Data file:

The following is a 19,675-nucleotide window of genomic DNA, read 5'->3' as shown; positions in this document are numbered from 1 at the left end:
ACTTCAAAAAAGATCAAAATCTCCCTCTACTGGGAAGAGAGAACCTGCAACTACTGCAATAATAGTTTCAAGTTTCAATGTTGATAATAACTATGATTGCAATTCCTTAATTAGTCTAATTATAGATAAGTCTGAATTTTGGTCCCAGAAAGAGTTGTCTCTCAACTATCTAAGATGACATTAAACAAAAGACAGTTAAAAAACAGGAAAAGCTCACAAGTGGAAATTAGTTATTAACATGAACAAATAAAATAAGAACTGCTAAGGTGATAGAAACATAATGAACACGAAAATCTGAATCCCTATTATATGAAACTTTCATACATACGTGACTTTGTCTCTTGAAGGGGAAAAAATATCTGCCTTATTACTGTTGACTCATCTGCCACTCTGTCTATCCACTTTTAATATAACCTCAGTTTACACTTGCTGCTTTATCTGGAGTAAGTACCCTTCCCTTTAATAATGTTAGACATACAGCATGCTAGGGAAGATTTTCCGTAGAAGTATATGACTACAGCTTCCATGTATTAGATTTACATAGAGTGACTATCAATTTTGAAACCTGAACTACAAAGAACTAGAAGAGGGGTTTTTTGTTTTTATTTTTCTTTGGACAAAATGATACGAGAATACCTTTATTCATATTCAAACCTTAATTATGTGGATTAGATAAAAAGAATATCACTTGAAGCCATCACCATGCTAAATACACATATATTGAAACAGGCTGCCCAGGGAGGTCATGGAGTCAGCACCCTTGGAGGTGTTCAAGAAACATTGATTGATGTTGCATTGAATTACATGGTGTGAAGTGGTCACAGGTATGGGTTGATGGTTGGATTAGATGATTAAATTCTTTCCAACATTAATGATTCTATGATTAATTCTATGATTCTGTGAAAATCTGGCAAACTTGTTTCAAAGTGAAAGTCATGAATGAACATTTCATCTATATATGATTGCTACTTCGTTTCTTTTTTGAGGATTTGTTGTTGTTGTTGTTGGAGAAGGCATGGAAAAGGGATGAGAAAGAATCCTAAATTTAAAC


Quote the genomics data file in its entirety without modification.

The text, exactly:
The following is a 19,675-nucleotide window of genomic DNA, read 5'->3' as shown; positions in this document are numbered from 1 at the left end:
ACTTCAAAAAAGATCAAAATCTCCCTCTACTGGGAAGAGAGAACCTGCAACTACTGCAATAATAGTTTCAAGTTTCAATGTTGATAATAACTATGATTGCAATTCCTTAATTAGTCTAATTATAGATAAGTCTGAATTTTGGTCCCAGAAAGAGTTGTCTCTCAACTATCTAAGATGACATTAAACAAAAGACAGTTAAAAAACAGGAAAAGCTCACAAGTGGAAATTAGTTATTAACATGAACAAATAAAATAAGAACTGCTAAGGTGATAGAAACATAATGAACACGAAAATCTGAATCCCTATTATATGAAACTTTCATACATACGTGACTTTGTCTCTTGAAGGGGAAAAAATATCTGCCTTATTACTGTTGACTCATCTGCCACTCTGTCTATCCACTTTTAATATAACCTCAGTTTACACTTGCTGCTTTATCTGGAGTAAGTACCCTTCCCTTTAATAATGTTAGACATACAGCATGCTAGGGAAGATTTTCCGTAGAAGTATATGACTACAGCTTCCATGTATTAGATTTACATAGAGTGACTATCAATTTTGAAACCTGAACTACAAAGAACTAGAAGAGGGGTTTTTTGTTTTTATTTTTCTTTGGACAAAATGATACGAGAATACCTTTATTCATATTCAAACCTTAATTATGTGGATTAGATAAAAAGAATATCACTTGAAGCCATCACCATGCTAAATACACATATATTGAAACAGGCTGCCCAGGGAGGTCATGGAGTCAGCACCCTTGGAGGTGTTCAAGAAACATTGATTGATGTTGCATTGAATTACATGGTGTGAAGTGGTCACAGGTATGGGTTGATGGTTGGATTAGATGATTAAATTCTTTCCAACATTAATGATTCTATGATTAATTCTATGATTCTGTGAAAATCTGGCAAACTTGTTTCAAAGTGAAAGTCATGAATGAACATTTCATCTATATATGATTGCTACTTCGTTTCTTTTTTGAGGATTTGTTGTTGTTGTTGTTGGAGAAGGCATGGAAAAGGGATGAGAAAGAATCCTAAATTTAAAC